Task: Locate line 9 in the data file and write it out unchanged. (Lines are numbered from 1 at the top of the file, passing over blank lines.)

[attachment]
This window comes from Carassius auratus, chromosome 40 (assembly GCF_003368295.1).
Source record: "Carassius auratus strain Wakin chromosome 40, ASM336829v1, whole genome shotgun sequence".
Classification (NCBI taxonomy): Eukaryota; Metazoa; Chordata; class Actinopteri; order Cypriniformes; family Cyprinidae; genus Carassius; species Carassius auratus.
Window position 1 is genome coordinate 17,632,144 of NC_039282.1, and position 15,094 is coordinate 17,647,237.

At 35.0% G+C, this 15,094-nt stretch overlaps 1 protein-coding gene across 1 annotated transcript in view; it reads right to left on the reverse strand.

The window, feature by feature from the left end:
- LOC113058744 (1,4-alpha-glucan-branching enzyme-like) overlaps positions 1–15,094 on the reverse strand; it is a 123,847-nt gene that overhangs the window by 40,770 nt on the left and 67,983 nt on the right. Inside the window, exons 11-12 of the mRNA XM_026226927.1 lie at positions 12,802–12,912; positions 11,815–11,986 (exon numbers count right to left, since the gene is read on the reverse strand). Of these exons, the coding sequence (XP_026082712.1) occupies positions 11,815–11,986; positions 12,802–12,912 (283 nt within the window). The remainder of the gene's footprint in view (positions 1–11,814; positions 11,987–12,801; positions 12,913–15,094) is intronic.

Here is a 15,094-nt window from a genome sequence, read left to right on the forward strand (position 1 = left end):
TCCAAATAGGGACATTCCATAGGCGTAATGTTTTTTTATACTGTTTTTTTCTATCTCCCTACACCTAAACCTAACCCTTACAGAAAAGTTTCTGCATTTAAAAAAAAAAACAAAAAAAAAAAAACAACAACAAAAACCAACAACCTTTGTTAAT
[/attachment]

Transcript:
TCCAAATAGGGACATTCCATAGGCGTAATGTTTTTTTATACTGTTTTTTTCTATCTCCCTACACCTAAACCTAACCCTTACAGAAAAGTTTCTGCATTTAAAAAAAAAAACAAAAAAAAAAAAACAACAACAAAAACCAACAACCTTTGTTAAT